Originally Posted by The Cloud
Is that really what you wanted to say, though? Just going off my own experience, I know that whenever I arbitrarily say something like "I know I'm in the wrong state of mind, but I just need you to deal with me while I adjust," I feel all wrong inside. It feels like I'm asking somebody to support my emotional dysfunction. It feels way out of alignment with myself, and appropriately I never get the feeling that I'm getting what I want when I ask that question. Also, once I ask that question I commit myself more to the state of mind that I'm trying to get out of, and my intuition and ability to interact with people goes out the window.
Perhaps that's the problem you're having, is that you're asking for something that's out of alignment with yourself, and that's why you're not getting what you're asking for. I'm not saying it's wrong to ask for a more supportive environment, but if you're like me then the question is doing you harm, and trying to compensate for it with a concrete intellectual method won't address the underlying self-evasion.
That's the feeling I get, based on my experience, is that you feel like you deserve the thing you're asking for, but you really don't want it. Kind of like "why do I have to be so different, that I can't have the normal dysfunctional things that everybody else gets? Why can't somebody come along that can't be affected by my bad mood?" But you can't expect people to be unaffected by your bad mood when you yourself aren't unaffected. Perhaps a few people are lucky enough to have such acquaintances, but most of us have to live up to the best in ourselves without such inspirational company.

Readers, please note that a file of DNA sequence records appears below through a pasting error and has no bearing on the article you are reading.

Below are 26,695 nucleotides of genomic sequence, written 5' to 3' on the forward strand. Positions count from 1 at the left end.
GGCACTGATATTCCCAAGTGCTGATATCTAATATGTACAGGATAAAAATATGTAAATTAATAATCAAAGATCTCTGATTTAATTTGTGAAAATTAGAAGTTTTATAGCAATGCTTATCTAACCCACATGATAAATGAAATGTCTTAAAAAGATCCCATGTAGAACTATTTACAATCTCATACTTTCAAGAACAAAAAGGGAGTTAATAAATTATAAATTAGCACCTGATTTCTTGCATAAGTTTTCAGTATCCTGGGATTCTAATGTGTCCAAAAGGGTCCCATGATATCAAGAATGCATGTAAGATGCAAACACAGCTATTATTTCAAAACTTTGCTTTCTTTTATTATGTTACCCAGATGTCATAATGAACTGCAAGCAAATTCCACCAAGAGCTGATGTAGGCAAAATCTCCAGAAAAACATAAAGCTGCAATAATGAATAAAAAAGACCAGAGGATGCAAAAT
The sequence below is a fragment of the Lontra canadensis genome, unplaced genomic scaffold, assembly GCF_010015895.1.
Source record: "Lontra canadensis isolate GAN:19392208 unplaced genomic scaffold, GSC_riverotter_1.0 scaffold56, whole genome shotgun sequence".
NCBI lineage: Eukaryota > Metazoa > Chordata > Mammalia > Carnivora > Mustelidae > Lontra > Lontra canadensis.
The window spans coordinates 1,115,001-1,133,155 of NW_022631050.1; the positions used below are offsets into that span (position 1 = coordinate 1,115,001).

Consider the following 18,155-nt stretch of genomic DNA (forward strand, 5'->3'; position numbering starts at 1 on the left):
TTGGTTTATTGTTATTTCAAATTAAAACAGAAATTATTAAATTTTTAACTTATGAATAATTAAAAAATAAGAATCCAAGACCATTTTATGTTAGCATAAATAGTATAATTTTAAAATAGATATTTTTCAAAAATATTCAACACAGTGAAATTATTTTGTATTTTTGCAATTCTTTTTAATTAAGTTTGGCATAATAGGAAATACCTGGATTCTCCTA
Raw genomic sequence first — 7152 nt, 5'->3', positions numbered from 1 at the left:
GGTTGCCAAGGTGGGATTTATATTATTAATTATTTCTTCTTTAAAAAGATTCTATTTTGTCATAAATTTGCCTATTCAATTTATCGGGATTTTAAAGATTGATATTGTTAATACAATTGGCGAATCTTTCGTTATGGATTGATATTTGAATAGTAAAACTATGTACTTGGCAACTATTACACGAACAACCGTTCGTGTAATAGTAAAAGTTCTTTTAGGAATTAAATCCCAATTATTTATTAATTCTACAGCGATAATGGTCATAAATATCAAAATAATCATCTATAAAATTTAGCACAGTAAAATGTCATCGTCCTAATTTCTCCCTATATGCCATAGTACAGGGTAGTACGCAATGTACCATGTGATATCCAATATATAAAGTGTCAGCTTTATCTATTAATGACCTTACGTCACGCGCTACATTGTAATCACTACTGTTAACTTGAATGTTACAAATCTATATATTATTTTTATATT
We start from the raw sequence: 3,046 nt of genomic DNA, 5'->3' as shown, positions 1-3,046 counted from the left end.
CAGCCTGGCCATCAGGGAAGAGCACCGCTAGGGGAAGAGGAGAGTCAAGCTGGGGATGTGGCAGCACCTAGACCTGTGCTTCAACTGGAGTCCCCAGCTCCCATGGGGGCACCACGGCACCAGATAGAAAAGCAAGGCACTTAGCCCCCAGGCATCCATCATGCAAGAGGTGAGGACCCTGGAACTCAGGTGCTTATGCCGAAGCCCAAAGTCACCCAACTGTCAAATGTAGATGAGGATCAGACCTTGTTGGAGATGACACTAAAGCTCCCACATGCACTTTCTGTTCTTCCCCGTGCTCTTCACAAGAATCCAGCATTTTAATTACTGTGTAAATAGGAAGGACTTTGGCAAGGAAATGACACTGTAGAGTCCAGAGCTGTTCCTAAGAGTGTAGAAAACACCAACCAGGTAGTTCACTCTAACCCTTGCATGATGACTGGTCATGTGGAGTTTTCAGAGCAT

Then again, maybe I'm just projecting my own experiences where they don't belong.
That was shorthand. I was communicating various thoughts, words, behaviors over several weeks and that was the underlying message of them. (Along with things like, "this coursework is way too easy" and "I am not really okay with deferring to your authority until I've seen a bit of merit about it.")
I am actually quite sensitive to big changes, even having family over for a week eventually led to me being snarky which is not how I usually am. It was a side effect of my sensory system getting rubbed raw by all the extra noise. So yes, I actually do much better when my environment is supportive, and I feel totally fine wanting that. And since I am fairly sensitive to minor shifts, big shifts are harder for me to adjust to. I would not say this is out of alignment with myself since my general intention is to also create a sense of support for others. It's just applying that for myself.